Priced originally at $2,200 and now available around $1,600, the P-Series Quantum is a marvel of value. While it lacks the exterior, aesthetic polish and fancy accessories, the Quantum more than makes up for it in terms of its pure picture quality to price ratio.

What you're getting:

  • 4K (3,840 x 2,160) resolution
  • Full-Array Local Dimming backlight
  • Quantum Dot color
  • HDR10 & Dolby Vision compatibility
  • Very good HDR brightness (benchmarked around 1,600 nits)
  • The Vizio Cast platform

What you're not getting:

  • A super fancy remote/an external mainboard/a very high-end design, etc.

As quantum-dot equipped, premium LED TVs go, the P-Series Quantum is up there with the best of them. The fact that you can get it in a 65-inch version for a little over $1,500 is pretty baffling.

While it's not quite as perfectly polished as the $3,000 TVs here, it's close enough for the price that Vizio deserves serious accolades. Check out the full review for more info.

What You're Paying For

Why exactly are these "best" TVs the best? Most of it has to do with their picture quality and technical specifications. But even if you don't mind shelling out the big bucks to, you should make sure you know what you're paying for when you do.

  • 4K: 4K refers to a TV's resolution—how many pixels, or picture elements, it has on the screen. A pixel is a tiny square made up of three sub-pixel elements, which display either red, green, or blue. By manipulating these pixels, TVs create the images we see. 4K means "four-thousand," because a 4K TV has 3,840 pixels across (horizontally) and 2,160 pixels down (vertically).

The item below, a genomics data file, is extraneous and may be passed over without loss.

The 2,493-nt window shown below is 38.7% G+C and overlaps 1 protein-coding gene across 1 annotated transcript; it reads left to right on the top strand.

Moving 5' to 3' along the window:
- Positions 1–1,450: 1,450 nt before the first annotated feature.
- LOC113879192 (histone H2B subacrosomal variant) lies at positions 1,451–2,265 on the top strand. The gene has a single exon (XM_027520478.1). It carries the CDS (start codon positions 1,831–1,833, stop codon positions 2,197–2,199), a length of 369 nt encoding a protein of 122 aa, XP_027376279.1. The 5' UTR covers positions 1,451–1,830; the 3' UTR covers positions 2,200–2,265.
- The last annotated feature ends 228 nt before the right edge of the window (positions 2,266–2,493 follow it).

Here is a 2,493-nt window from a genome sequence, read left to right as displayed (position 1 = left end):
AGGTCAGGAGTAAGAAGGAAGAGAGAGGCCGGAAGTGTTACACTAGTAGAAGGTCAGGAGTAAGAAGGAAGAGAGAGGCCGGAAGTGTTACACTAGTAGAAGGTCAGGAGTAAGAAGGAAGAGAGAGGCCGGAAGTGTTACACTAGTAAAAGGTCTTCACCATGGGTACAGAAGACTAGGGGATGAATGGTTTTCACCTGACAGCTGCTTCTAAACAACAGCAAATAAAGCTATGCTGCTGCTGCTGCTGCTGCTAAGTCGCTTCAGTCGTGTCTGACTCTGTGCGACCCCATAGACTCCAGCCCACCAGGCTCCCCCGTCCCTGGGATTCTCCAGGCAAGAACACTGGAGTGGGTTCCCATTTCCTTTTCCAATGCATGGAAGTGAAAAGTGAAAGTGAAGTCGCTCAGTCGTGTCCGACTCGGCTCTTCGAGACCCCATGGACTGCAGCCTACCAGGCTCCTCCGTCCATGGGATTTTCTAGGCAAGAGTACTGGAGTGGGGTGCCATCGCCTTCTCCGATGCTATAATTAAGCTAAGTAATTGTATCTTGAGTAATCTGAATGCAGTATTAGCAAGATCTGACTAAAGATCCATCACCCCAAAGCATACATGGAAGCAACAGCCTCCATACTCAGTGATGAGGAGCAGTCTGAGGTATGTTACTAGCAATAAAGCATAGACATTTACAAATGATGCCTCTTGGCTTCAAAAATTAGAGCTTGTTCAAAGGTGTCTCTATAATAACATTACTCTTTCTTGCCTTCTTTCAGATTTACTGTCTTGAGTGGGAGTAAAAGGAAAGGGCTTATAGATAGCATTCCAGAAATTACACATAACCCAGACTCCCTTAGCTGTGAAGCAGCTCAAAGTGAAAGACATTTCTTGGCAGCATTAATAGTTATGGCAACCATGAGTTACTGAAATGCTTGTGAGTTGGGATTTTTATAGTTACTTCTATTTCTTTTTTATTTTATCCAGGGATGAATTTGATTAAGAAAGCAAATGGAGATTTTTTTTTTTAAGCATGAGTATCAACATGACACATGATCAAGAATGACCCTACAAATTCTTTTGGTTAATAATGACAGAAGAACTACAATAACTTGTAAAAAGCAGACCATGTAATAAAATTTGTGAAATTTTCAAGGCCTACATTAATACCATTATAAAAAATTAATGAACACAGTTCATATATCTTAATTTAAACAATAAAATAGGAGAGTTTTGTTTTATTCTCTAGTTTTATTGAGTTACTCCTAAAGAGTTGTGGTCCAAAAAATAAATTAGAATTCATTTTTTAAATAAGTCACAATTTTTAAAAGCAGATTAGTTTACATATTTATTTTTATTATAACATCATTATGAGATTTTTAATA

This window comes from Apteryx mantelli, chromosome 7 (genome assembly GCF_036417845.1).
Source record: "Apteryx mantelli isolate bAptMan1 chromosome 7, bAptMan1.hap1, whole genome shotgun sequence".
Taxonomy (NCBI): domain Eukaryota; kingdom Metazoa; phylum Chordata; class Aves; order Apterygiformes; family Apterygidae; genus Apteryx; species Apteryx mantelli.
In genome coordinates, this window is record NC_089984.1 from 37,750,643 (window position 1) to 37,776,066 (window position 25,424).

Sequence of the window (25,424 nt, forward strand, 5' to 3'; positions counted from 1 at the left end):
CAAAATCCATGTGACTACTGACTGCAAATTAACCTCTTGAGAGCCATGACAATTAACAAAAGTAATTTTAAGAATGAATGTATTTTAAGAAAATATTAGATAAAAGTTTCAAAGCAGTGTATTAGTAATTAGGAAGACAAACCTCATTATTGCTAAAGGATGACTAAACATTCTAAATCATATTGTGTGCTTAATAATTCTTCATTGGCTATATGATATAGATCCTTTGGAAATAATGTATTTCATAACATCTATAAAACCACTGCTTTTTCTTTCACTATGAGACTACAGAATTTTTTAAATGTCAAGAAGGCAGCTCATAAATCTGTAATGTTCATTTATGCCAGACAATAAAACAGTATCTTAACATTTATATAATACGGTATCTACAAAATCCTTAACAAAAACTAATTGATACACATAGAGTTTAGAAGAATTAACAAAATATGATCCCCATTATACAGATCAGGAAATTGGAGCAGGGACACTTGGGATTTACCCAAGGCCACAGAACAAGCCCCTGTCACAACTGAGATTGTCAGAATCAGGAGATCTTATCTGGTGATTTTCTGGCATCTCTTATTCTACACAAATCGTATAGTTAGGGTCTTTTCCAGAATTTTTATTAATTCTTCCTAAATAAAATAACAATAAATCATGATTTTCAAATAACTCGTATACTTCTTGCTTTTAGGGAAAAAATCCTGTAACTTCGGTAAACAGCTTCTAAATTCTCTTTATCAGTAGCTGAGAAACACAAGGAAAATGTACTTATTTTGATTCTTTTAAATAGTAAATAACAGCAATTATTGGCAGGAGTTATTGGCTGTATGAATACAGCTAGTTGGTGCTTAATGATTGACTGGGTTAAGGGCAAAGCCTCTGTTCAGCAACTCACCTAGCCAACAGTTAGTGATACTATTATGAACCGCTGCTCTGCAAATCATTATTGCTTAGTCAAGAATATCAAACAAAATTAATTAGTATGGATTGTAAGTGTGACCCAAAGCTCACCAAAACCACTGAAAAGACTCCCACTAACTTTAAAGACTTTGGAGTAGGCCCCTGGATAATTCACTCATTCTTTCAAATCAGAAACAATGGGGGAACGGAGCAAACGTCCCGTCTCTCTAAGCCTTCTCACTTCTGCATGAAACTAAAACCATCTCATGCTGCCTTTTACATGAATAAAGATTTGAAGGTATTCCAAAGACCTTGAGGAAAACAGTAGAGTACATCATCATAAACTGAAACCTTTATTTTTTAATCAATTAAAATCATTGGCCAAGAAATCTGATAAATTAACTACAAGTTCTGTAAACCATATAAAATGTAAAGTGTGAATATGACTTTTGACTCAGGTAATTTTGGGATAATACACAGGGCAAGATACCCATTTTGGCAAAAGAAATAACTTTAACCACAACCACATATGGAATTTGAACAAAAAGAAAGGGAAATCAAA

• OLED: OLED means "organic light-emitting diode," and refers to a type of panel technology. For a long time almost any TV you bought would be an LCD (liquid crystal display), which is manipulated electronically to product the colors and shapes of images, but does not produce light. That's the job of backlights!

  • LED Backlight: All LCD TVs use an LED backlight, which is primarily how they differ from OLED TVs. OLED cells create their own light, meaning they can brighten/darken independently of one another. This is why OLED TVs typically have much better contrast than LED/LCD TVs. The best LED Backlight type is Full-Array Local Dimming.

  • HDR: HDR means "High Dynamic Range," and it refers to a new content ecosystem and format structure within consumer displays. HDR content is "graded" (or mastered) to maintain much higher differentials in brightness and much more vivid colors than non-HDR content, and it's something newer TVs are finally able to display. HDR is currently available in two formats: HDR10 and Dolby Vision.

  • Quantum Dots: Quantum dots are a newer addition to LED/LCD TVs only. A "film" of these nano-crystal dots is placed beside the LCD substrate during a TV's construction. When hit with the light from a TV's backlight, quantum dots are sized to emit very high-saturation red and green colors, making it possible for LED TVs to hit the new HDR standards for color saturation. Basically, quantum dots mean more colorful TVs.